Endgames Picture Quiz

Dyspnoea in a 60 year old man

BMJ 2010; 341 doi: http://dx.doi.org/10.1136/bmj.c3404 (Published 07 July 2010) Cite this as: BMJ 2010;341:c3404
  1. Yuri K Gupta, specialist registrar in radiology,
  2. Asif A Mazumder, specialist registrar in radiology,
  3. David V Hughes, consultant radiologist,
  4. David C Howlett, consultant radiologist
  1. 1Eastbourne District General Hospital, King’s Drive, Eastbourne, East Sussex BN21 2UD
  1. Correspondence to: Y Gupta yurikg{at}doctors.org.uk

    A previously well 60 year old man was referred by his general practitioner with a six week progressive history of exertional shortness of breath, without cough, wheeze, or pain. He was a non-smoker. On auscultation his chest was clear. His oxygen saturation was 98% on air, with a respiratory rate of 15 breaths/min. He was afebrile, with a pulse rate of 78 beats/min and blood pressure of 160/95 mm Hg. Physical examination showed enlarged bilateral neck nodes in the anterior cervical chain. Chest radiography was performed (fig 1).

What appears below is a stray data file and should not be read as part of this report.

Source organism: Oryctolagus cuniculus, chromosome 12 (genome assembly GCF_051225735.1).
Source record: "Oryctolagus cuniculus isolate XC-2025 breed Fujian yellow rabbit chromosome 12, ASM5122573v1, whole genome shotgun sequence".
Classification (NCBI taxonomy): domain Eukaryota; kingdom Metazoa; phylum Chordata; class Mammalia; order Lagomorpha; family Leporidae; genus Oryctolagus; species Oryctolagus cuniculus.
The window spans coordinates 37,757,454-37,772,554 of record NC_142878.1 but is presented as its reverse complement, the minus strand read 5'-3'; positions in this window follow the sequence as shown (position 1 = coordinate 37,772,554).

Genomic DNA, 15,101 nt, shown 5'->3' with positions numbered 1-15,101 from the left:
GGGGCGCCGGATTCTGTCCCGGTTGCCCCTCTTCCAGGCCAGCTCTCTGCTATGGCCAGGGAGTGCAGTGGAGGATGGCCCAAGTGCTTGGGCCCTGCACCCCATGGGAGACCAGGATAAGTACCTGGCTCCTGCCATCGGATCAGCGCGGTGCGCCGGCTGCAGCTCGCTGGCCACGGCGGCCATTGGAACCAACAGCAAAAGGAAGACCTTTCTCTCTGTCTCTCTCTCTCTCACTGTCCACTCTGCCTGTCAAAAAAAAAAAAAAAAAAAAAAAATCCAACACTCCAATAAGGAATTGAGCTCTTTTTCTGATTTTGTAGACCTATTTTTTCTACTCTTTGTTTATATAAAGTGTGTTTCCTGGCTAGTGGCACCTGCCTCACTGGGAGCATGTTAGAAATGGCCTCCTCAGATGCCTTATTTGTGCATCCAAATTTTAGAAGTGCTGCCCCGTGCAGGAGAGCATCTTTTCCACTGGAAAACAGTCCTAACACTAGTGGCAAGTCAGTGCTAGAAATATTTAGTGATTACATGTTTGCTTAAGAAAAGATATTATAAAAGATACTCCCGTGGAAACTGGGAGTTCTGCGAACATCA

Fig 1 Chest radiograph


    • 1 What are the radiographic findings?

    • 2 What is the differential diagnosis?

    • 3 What further investigations should be arranged?


    1 What are the radiographic findings

    Short answer

    The radiograph shows symmetrical lobular enlargement of both pulmonary hila, with no signs of cardiomegaly or vascular abnormality (fig 2). This appearance is consistent with bilateral hilar lymphadenopathy.

    Fig 2 Chest radiograph showing bilateral hilar lymphadenopathy (arrows)

    Long answer

    Bilateral hilar lymphadenopathy can be defined as evidence of bilateral enlargement of the hilar nodes, commonly discovered on a chest radiograph.1 It can manifest on chest radiography as abnormal hilar density, size, or shape. Hilar adenopathy appears as round or lobulated abnormal soft tissue arising from the hila. Lack …

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